The objective lenses sit about 4mm within the armoured body, meaning their convex surface is close to being damaged on even the slightest uneven surface it's placed upon - so, make sure to use the harness and case! They become very comfortable and, with multiple quick-detach buckles, are easy to put on and quite modular in the way they fit.
In use, I found the image bright and crisp with good clarity and colour rendition, only losing out to top-end rangefinding units such as my Leicas by around 10 minutes at dusk in terms of detail recognition capability. In full daylight, the picture was a little grainier but perfectly functional with no visual strain from tube misalignment after long periods of observation.
Eyecups are soft rubber with radiused edges, locking into my eye sockets with enough space for the nose to remain clear of the focus dial.
Pop the battery in and all will spring to life. There are two control buttons on top: the front one for menu functions, the rear for rangefinding. After pressing the rear button to illuminate the circular aiming reticle, holding the menu button down for a few seconds initiates the logical menu structure. Don't get me wrong, the bigger the internal OLED display screen, the more detrimental the effect due to extra elements within the lens and prism packages adversely affecting light transmission figures. On the other hand, some displays are so small and complex that you can't read the icons or words. Here, they have used acronyms, rather than combinations of seven segment LCD/LED figure-eight combinations flashing like the Predators wristband.
Rangefinding modes are: line of sight (displays direct distance to target); or AMR mode (angle modified range, taking account of inclination or declination of your shot, with the angle displayed for your further ballistic calculations).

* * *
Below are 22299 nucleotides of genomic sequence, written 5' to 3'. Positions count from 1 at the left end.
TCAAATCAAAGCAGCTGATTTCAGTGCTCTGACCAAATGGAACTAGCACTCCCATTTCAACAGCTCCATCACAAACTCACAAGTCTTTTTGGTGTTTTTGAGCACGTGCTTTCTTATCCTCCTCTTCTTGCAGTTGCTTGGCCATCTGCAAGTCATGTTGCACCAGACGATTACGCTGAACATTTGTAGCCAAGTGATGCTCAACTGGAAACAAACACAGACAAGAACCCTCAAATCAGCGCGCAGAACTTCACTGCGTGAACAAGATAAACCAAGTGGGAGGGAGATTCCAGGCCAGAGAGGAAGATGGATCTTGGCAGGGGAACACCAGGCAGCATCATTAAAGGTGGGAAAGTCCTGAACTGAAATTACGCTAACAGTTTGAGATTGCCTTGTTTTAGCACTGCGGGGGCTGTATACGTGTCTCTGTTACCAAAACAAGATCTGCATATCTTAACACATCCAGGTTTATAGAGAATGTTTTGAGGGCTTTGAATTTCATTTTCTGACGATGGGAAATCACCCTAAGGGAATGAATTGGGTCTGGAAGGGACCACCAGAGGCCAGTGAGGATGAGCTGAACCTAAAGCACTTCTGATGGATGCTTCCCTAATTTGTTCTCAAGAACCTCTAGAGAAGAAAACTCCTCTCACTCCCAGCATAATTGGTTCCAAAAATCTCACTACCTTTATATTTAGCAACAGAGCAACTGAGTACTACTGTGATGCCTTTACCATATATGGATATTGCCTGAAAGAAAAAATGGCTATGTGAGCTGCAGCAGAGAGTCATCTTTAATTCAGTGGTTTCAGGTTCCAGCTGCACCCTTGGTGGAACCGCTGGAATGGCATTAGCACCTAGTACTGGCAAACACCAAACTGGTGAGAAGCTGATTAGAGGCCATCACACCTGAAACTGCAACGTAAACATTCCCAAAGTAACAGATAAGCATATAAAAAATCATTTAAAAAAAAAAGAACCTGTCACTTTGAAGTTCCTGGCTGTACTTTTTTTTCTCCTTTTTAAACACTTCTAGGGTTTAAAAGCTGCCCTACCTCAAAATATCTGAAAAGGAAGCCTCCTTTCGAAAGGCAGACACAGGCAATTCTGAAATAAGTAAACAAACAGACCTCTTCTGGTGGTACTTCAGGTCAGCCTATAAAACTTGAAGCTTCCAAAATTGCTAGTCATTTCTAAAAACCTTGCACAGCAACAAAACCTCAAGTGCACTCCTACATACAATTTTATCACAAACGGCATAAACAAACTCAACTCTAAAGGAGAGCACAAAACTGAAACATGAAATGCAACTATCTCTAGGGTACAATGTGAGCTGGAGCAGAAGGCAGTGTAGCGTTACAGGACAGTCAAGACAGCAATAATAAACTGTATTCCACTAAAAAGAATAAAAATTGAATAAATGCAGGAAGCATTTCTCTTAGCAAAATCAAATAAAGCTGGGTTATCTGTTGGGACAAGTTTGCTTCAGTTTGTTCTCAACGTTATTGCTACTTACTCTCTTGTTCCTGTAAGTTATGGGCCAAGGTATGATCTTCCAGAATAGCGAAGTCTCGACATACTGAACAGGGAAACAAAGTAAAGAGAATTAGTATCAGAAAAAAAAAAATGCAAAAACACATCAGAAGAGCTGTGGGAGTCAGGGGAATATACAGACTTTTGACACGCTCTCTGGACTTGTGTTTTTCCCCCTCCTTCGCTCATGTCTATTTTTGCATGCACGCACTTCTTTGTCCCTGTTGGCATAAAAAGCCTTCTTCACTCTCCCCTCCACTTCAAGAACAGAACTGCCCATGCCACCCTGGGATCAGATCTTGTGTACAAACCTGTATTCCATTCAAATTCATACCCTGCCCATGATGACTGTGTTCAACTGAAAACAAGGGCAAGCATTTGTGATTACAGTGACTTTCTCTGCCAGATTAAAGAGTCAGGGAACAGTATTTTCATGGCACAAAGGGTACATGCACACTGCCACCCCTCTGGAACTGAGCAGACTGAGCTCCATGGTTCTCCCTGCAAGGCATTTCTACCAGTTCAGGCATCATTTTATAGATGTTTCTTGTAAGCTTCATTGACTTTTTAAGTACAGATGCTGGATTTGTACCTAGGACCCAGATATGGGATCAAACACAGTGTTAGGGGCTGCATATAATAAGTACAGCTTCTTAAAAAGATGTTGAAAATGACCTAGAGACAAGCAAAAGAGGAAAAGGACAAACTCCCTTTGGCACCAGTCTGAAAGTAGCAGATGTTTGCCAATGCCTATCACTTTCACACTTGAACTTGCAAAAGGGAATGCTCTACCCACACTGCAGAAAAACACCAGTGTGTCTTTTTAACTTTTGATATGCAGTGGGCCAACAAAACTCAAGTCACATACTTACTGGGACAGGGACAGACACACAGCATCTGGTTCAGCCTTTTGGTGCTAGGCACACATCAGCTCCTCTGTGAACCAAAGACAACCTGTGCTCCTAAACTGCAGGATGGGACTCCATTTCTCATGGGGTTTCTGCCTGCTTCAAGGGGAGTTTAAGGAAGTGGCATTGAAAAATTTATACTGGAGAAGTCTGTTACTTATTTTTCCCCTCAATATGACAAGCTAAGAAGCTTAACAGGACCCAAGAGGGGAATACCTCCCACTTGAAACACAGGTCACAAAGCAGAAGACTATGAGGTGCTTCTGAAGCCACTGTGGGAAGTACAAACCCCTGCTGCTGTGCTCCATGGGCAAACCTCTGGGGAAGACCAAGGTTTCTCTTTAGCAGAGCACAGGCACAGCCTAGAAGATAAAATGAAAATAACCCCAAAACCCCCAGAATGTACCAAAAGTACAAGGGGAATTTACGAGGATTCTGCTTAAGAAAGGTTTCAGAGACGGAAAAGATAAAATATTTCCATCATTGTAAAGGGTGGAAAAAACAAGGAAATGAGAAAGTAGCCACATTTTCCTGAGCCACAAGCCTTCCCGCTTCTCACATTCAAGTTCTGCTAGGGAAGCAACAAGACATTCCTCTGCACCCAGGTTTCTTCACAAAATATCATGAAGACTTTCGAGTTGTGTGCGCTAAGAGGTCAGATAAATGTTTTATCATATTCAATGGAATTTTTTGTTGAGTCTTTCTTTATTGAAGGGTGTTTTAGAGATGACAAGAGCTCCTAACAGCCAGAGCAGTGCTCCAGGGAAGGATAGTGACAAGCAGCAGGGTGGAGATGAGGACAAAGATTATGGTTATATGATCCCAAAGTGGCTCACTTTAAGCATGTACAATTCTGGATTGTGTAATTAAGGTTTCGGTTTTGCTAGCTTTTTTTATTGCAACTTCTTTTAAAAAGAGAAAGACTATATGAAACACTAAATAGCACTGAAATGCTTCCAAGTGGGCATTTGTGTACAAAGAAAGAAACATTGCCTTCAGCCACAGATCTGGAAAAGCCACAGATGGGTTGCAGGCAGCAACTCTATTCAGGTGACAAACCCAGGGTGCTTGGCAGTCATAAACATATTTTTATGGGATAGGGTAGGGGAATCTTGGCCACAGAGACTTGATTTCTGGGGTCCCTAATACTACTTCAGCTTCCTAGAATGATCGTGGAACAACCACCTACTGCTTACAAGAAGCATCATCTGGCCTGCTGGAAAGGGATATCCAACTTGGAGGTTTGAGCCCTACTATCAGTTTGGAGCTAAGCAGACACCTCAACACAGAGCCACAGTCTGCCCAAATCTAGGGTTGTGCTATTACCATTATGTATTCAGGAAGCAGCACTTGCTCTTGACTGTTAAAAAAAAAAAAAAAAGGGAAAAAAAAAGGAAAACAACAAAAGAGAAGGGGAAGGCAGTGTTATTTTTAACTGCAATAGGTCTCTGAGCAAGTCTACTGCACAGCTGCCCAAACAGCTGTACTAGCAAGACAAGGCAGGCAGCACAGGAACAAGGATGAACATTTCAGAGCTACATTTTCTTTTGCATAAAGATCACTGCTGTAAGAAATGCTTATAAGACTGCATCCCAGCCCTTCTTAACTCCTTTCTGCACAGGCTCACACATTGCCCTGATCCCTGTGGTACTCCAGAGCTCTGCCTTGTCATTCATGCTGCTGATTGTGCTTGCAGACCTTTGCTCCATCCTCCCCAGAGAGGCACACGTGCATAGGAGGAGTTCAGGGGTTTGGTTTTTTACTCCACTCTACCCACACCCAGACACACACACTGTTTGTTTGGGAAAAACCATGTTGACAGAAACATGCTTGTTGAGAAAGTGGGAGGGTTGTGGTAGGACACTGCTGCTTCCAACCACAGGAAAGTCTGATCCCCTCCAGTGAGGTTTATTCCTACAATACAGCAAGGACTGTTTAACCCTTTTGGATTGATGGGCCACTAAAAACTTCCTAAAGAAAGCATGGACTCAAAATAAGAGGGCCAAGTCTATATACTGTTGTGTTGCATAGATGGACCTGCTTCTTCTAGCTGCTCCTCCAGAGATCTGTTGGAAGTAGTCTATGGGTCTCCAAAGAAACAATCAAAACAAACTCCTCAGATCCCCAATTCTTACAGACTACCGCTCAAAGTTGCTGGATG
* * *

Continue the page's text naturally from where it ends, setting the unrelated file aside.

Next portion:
Alternatively, you can use ABU mode, which is set up using your phone/tablet and allows the on-board computer to work alone, using Applied Ballistics Ultralite software to supply firing solutions for your pre-programmed ammunition recipe. This will display results out to 800m/yards (your choice) which, for actual hunting, should be sufficient. Selecting ABX will apply Applied Ballistics External, and here is where things get really fun. With BDX function to transmit to the riflescope, ABU is great for presenting the required aim over point within your reticle on a Sig BDX scope, but for serious long ranges on targets, ABX is the ultimate capability on the Kilo 3000. Again, following the set-up procedure, you can pair the Kilo to a Kestrel 5700 Elite Anemometer or Garmin Foretrex 701 ballistic computer to process range to target, inclination angle and atmospheric variables into what is currently the best ballistic solver in the business, with little further introduction needed.
If you have a Kestrel or Garmin, you will need to be familiar with the controls of the products in their own right to see where the assistance fits together. Basically, when the two are connected, the Kestrel, for example, can be left on a separate tripod mount with its wind vane constantly updating wind speed and direction relative to the target's compass bearing. Each time you press the range button on the Kilo, the distance to target is updated and the Kestrel returns the elevation and windage values required, straight into the eyes of the binocular viewer for the suggested shot solution.
From that very first press of reticle illumination, the range readout is virtually instantaneous, with ballistic readout in three seconds and windage a further second after that. This value readout is maintained for 20 seconds, or until a further operation is started, and that gives you plenty of time.
All the usual wind reading instrument caveats apply, but when paired to a spotter alongside the shooter, cross-reference of information and data is crucial at long-range and extended long-range with the spotters' eyes never having to leave the magnified optical tool to work the Kestrel. The only hole in proceedings is that the initial bearing from shooter to target needs to be entered into the Kestrel manually, and although it can thereafter be left to freely rotate into the wind direction, further presses on the Kilo do not update the compass bearing to target (although they do update the range). Realistically, unless your targets are all in line, you will have to physically return to the Kestrel and set the new bearing to target by aligning it and pressing 'capture'.